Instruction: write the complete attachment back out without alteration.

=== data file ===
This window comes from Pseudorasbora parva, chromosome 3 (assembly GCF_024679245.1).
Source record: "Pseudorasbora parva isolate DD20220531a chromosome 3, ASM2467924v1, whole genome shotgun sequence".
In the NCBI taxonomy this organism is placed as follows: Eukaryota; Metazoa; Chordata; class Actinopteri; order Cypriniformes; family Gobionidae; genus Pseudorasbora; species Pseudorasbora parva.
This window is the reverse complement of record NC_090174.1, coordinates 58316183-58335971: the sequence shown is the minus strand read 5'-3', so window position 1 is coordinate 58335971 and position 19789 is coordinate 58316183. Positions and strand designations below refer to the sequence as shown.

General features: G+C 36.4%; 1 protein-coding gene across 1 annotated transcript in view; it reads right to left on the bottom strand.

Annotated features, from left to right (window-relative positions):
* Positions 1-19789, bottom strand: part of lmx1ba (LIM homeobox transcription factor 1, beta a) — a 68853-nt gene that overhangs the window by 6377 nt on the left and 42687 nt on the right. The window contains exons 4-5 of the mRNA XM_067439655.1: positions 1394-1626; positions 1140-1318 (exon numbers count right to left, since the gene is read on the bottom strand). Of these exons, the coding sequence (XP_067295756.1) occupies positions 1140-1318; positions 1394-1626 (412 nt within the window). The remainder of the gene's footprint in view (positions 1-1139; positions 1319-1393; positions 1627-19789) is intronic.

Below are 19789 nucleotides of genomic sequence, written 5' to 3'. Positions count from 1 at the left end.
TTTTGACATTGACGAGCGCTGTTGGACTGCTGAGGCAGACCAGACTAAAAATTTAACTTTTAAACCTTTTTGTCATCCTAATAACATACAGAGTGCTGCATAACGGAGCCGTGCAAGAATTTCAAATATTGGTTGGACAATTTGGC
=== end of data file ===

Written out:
This window comes from Pseudorasbora parva, chromosome 3 (assembly GCF_024679245.1).
Source record: "Pseudorasbora parva isolate DD20220531a chromosome 3, ASM2467924v1, whole genome shotgun sequence".
In the NCBI taxonomy this organism is placed as follows: Eukaryota; Metazoa; Chordata; class Actinopteri; order Cypriniformes; family Gobionidae; genus Pseudorasbora; species Pseudorasbora parva.
This window is the reverse complement of record NC_090174.1, coordinates 58316183-58335971: the sequence shown is the minus strand read 5'-3', so window position 1 is coordinate 58335971 and position 19789 is coordinate 58316183. Positions and strand designations below refer to the sequence as shown.

General features: G+C 36.4%; 1 protein-coding gene across 1 annotated transcript in view; it reads right to left on the bottom strand.

Annotated features, from left to right (window-relative positions):
* Positions 1-19789, bottom strand: part of lmx1ba (LIM homeobox transcription factor 1, beta a) — a 68853-nt gene that overhangs the window by 6377 nt on the left and 42687 nt on the right. The window contains exons 4-5 of the mRNA XM_067439655.1: positions 1394-1626; positions 1140-1318 (exon numbers count right to left, since the gene is read on the bottom strand). Of these exons, the coding sequence (XP_067295756.1) occupies positions 1140-1318; positions 1394-1626 (412 nt within the window). The remainder of the gene's footprint in view (positions 1-1139; positions 1319-1393; positions 1627-19789) is intronic.

Below are 19789 nucleotides of genomic sequence, written 5' to 3'. Positions count from 1 at the left end.
TTTTGACATTGACGAGCGCTGTTGGACTGCTGAGGCAGACCAGACTAAAAATTTAACTTTTAAACCTTTTTGTCATCCTAATAACATACAGAGTGCTGCATAACGGAGCCGTGCAAGAATTTCAAATATTGGTTGGACAATTTGGC